Thirty-three-year-old Dr. Patricia calls ophthalmology her “destiny,” but is acutely aware that, even with the proper education, opportunities to turn her surgical dreams into a reality were rare. When she heard about the ophthalmic mentoring available on the Africa Mercy in Cameroon, she was thrilled to participate.
On her first day as a mentee in the Africa Mercy ophthalmic Operating Room, Dr. Patricia Eyoup Sen was shaking in her medical scrubs.
“I was so nervous… this was such a new experience,” she said. While she’d received years of classroom education in both Mali and Cameroon, the Mercy Ships O.R. was her first time participating in an actual surgery.
Over the course of the three months, Dr. Patricia participated in over 300 surgeries onboard — 150 of which were independent surgeries featuring her as the lead surgeon.
Beyond the value of practicing surgical procedure, Dr. Patricia says many of her biggest takeaways came from conversations with Dr. Glenn Strauss (USA), who was then serving as a volunteer ophthalmic surgeon. “I learned to be focused on every single patient. When you do so many surgeries right after each other, it can be easy for it to become automatic,” Dr. Patricia said. “Dr. Glenn told me that even though he’s done thousands of these surgeries, he treats each case like they’re different, and he never relaxes. Everything changed after that conversation.”
As her mentoring came to an end, Dr. Patricia was ready to apply everything she’d learned by creating a space for renewed eye care and restored vision in Garoua, a remote river city in northern Cameroon.
She decided to partner with the Regional Hospital of Garoua by reviving their eye clinic, which had been inoperative for almost 20 years due to a lack of ophthalmic specialists. Mercy Ships MCB staff came alongside her to help train nurses from the area — three of whom would return to Dr. Patricia’s clinic. The course involved classroom training, mentoring in proper surgical preparation, taking care of surgical equipment, and the opportunity to participate in two daily surgeries.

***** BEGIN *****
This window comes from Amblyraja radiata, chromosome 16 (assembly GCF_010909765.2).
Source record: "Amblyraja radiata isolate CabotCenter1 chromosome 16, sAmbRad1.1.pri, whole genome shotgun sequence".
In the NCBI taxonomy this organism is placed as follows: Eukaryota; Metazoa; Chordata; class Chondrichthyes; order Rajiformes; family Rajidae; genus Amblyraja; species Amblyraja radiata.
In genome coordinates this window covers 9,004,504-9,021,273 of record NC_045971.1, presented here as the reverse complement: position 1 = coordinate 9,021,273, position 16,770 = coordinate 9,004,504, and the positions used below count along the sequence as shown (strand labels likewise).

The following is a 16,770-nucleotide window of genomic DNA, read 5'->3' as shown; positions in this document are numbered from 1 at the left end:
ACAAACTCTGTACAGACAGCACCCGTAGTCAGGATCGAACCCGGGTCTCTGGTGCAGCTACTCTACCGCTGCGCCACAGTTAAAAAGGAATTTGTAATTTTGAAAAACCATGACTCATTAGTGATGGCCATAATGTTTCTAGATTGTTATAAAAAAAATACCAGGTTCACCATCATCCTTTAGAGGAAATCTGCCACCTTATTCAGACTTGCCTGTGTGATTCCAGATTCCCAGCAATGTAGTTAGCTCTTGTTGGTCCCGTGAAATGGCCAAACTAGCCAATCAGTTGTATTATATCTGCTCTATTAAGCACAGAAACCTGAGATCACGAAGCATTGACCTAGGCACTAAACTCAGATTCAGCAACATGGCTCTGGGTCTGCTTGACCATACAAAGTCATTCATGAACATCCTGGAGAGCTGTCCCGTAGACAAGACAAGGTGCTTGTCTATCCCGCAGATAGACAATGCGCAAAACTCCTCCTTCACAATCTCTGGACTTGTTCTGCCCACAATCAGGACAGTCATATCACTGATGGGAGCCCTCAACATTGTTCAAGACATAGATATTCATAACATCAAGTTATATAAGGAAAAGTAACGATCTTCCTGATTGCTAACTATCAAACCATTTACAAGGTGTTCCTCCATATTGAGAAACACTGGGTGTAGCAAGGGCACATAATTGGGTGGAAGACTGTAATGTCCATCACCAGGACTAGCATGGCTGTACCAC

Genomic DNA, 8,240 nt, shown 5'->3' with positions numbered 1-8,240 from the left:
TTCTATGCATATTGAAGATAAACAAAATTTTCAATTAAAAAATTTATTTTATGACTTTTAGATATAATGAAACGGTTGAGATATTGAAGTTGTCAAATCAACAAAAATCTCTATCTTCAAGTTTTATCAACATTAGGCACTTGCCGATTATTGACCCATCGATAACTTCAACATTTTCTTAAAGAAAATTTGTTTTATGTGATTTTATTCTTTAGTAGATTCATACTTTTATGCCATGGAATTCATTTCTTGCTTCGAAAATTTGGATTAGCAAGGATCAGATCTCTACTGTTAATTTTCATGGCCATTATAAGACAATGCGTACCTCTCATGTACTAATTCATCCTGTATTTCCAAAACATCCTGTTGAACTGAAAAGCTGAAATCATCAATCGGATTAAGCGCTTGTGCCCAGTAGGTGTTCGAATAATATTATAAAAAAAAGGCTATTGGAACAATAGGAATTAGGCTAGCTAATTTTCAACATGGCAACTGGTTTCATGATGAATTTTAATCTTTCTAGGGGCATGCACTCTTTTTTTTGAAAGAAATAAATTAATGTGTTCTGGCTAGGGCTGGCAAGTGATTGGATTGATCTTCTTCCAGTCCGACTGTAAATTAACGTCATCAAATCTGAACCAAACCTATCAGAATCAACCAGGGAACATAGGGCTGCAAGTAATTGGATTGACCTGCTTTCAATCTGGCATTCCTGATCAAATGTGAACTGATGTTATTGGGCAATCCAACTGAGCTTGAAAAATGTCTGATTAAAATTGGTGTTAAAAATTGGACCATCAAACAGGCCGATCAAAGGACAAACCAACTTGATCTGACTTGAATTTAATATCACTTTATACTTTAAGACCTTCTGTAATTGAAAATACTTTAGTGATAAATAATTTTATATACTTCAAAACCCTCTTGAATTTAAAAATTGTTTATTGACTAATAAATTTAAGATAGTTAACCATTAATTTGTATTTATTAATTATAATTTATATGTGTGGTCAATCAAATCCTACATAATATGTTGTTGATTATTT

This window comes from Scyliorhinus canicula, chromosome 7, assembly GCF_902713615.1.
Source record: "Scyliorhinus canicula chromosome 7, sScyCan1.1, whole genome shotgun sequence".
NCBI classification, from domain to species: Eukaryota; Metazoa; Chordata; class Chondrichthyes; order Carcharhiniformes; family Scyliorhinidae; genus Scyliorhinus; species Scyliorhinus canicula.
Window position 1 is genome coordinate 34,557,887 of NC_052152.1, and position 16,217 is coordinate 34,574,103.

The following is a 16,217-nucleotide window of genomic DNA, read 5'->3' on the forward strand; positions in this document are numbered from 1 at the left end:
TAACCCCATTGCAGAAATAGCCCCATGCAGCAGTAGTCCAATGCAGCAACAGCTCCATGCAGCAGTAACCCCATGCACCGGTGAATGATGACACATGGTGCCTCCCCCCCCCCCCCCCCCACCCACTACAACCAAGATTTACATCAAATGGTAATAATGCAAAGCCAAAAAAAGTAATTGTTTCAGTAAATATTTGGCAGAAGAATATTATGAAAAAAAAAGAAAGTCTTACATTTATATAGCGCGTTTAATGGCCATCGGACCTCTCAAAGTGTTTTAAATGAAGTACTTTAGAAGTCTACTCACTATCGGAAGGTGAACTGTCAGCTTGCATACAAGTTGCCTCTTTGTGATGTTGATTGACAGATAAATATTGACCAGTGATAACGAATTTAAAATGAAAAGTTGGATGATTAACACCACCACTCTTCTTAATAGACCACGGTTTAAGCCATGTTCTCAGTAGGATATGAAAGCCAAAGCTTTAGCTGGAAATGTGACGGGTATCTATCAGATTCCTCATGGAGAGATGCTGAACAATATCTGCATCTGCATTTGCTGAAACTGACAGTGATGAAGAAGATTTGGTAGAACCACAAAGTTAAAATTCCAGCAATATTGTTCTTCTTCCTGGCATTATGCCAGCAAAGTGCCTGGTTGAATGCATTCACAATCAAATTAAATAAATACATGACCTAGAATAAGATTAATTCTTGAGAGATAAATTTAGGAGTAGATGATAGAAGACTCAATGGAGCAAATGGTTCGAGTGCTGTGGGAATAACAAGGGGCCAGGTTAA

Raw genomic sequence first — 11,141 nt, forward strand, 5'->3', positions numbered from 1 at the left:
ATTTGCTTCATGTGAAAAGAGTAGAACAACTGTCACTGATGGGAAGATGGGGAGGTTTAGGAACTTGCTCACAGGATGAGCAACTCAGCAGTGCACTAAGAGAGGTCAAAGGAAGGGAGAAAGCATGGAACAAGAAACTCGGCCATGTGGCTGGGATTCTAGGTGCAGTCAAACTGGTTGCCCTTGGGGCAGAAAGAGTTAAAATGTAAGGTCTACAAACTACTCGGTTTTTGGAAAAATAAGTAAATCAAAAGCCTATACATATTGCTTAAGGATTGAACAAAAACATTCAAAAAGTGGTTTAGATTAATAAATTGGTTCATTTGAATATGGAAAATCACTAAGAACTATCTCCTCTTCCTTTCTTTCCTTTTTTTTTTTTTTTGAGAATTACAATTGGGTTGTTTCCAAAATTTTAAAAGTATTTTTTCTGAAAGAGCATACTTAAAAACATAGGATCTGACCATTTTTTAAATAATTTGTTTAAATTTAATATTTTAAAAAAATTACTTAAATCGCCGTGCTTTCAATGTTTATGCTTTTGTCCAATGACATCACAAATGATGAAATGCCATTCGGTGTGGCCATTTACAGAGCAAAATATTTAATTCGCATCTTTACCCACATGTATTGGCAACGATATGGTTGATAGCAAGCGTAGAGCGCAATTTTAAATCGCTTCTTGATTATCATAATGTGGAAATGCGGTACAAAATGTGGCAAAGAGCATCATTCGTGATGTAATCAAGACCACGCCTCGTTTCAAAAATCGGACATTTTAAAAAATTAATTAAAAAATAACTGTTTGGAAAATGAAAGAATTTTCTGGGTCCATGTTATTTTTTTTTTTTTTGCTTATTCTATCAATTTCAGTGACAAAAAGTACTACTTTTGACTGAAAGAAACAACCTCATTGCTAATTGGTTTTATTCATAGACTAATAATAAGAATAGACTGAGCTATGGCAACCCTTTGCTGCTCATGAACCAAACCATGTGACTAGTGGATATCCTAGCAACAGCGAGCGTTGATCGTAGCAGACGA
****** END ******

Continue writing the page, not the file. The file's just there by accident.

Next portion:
Now successfully up and running for the first time in two decades, the clinic serves patients with ophthalmic needs such as prescribing and providing glasses and caring for inflammation, glaucoma, and cataracts.
While she says mentoring can be difficult and time-consuming, Dr. Patricia has learned first-hand from staff onboard the Africa Mercy that it’s worth the effort. “Mentoring takes time — it can sometimes last for months — but in the long run, it’s always a win,”
One of the first surgeries she was able to perform at her clinic in Garoua was for a young mother who’d long been blinded by cataracts. “A while after her surgery this mama returned to the clinic and gave me a gift of a spiritual book,” Dr. Patricia shared. “She wanted to bless me to be strong and continue performing surgeries so that others’ lives could be changed the way hers had been… The lasting impact of Mercy Ships goes far beyond me. All the doctors and nurses that have been trained can go on to help the whole country.”
Less than a year after Dr. Patricia was mentored onboard, she decided to return to the Africa Mercy — this time, as a volunteer surgeon. During her two weeks onboard during the field service in Guinea, she performed cataract surgeries for 85 patients — which, at the heart of it, is the reason she got into this field in the first place.
“I came back to serve with Mercy Ships in Guinea because I wanted to improve my practice, and I wanted to serve people who need help for blindness,” she said. “I feel blessed to be able to give sight to people — it’s a great opportunity to help people, and I’m very thankful.”